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Two detectives, a rookie and a veteran, hunt a serial killer who uses the seven deadly sins as his motives.

Director:

David Fincher
Popularity
319 ( 26)
Top Rated Movies #21 | Nominated for 1 Oscar. Another 26 wins & 38 nominations. See more awards »

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Cast

Cast overview, first billed only:
Morgan Freeman ... Somerset
Andrew Kevin Walker ... Dead Man at 1st Crime Scene (as Andy Walker)
Daniel Zacapa ... Detective Taylor at First Murder
Brad Pitt ... Mills
Gwyneth Paltrow ... Tracy
John Cassini ... Officer Davis
Bob Mack Bob Mack ... Gluttony Victim
Peter Crombie Peter Crombie ... Dr. O'Neill
Reg E. Cathey ... Dr. Santiago
R. Lee Ermey ... Police Captain
George Christy ... Workman at Door of Somerset's Office
Endre Hules ... Cab Driver
Hawthorne James ... George the Night Guard at the Library
William Davidson William Davidson ... First Guard at the Library (as Roscoe Davidson)
Bob Collins Bob Collins ... Second Guard at the Library
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Storyline

A film about two homicide detectives' (Morgan Freeman and Brad Pitt) desperate hunt for a serial killer who justifies his crimes as absolution for the world's ignorance of the Seven Deadly Sins. The movie takes us from the tortured remains of one victim to the next as the sociopathic "John Doe" (Kevin Spacey) sermonizes to Detectives Somerset and Mills -- one sin at a time. The sin of Gluttony comes first and the murderer's terrible capacity is graphically demonstrated in the dark and subdued tones characteristic of film noir. The seasoned and cultured but jaded Somerset researches the Seven Deadly Sins in an effort to understand the killer's modus operandi while the bright but green and impulsive Detective Mills (Pitt) scoffs at his efforts to get inside the mind of a killer... Written by Mark Fleetwood <mfleetwo@mail.coin.missouri.edu>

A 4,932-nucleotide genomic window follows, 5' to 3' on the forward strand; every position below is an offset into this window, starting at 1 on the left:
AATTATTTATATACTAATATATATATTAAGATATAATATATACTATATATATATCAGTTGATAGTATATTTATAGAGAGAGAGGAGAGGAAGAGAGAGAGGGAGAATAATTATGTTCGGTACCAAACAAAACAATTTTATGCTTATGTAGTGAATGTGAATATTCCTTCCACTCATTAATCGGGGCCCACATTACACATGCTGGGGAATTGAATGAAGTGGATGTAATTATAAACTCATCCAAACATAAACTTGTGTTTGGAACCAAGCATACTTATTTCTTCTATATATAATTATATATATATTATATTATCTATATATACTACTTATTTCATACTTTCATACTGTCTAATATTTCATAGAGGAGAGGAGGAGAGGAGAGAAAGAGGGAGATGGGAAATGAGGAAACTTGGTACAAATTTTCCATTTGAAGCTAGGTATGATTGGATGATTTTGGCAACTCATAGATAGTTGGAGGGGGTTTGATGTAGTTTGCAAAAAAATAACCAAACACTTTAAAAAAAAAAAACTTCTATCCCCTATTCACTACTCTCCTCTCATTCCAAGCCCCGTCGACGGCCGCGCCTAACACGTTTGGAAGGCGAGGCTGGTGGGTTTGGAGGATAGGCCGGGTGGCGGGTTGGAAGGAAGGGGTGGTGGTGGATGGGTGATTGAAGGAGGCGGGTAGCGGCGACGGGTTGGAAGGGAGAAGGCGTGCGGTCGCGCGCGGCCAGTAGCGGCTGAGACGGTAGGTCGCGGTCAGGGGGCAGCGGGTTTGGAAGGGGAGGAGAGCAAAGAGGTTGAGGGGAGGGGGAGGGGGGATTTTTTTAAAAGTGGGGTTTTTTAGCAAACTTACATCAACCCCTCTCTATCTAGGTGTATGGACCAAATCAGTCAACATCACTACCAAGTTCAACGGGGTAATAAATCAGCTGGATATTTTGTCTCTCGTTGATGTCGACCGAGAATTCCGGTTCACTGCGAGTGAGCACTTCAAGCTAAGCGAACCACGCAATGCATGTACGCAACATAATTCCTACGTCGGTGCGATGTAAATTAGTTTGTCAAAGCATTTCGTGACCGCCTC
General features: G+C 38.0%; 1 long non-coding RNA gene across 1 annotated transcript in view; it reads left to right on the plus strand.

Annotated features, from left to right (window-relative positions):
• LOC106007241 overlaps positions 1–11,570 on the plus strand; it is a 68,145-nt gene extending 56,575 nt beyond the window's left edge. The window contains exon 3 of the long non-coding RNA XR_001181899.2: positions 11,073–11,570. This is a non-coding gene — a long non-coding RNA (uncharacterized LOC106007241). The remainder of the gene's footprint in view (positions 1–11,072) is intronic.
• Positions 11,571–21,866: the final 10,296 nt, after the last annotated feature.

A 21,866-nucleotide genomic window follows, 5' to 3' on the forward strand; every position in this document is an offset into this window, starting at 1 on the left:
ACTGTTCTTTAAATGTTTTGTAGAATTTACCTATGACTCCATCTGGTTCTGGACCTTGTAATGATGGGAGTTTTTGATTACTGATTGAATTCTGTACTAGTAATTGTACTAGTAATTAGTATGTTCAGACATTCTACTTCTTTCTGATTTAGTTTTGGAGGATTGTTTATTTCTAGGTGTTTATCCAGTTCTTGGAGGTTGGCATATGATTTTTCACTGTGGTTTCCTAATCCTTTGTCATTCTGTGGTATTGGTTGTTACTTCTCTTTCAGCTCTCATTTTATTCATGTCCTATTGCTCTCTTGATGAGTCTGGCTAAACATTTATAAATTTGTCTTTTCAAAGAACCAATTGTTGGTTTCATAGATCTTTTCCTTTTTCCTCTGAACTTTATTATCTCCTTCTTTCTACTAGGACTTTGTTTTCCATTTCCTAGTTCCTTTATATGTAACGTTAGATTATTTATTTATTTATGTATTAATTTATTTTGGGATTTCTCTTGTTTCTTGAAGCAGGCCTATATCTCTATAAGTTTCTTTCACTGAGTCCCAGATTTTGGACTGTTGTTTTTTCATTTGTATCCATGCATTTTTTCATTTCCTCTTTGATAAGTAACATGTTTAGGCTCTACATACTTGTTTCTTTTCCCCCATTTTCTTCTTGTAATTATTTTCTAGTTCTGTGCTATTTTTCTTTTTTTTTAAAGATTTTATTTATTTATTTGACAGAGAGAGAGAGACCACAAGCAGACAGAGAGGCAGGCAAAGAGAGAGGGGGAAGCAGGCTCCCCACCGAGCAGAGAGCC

Plot Summary | Plot Synopsis

Taglines:

Detective Somerset is looking for a way out. Detective David Mills is looking for a way in. Now, they're caught in a game with a price of sin is death. See more »


Motion Picture Rating (MPAA)

Rated R for grisly afterviews of horrific and bizarre killings, and for strong language | See all certifications »

Parents Guide:

View content advisory »
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Details

Official Sites:

Official Facebook

Country:

USA

Language:

English

Release Date:

22 September 1995 (USA) See more »

Also Known As:

Se7en See more »

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Box Office

Budget:

$33,000,000 (estimated)

Gross USA:

$100,125,643

Cumulative Worldwide Gross:

$327,311,859
See more on IMDbPro »

Company Credits

Show more on IMDbPro »

Technical Specs

Runtime:

Sound Mix:

DTS | Dolby Digital

Color:

Color

Aspect Ratio:

2.35 : 1
See full technical specs »
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Did You Know?

Trivia

The primary influence for the film's screenplay came from Andrew Kevin Walker's time spent in New York City while trying to make it as a screenwriter. "I didn't like my time in New York, but it's true, that if I hadn't lived there, I probably wouldn't have written Se7en." See more »

Goofs

Freeze-framing the film on the legible portions of John Doe's hand-written journal (while Somerset is turning pages) reveals one page identical to the preceding one. See more »

Quotes

[first lines]
Detective Taylor: Neighbors heard them screaming at each other, like for two hours, and it was nothing new. Then they heard the gun go off, both barrels. Crime of passion.
William Somerset: Yeah, just look at all the passion on that wall.
See more »

Crazy Credits

The opening credits are done over broken, blurred images of John Doe removing the skin from his fingertips and sewing it into his journals. See more »

Alternate Versions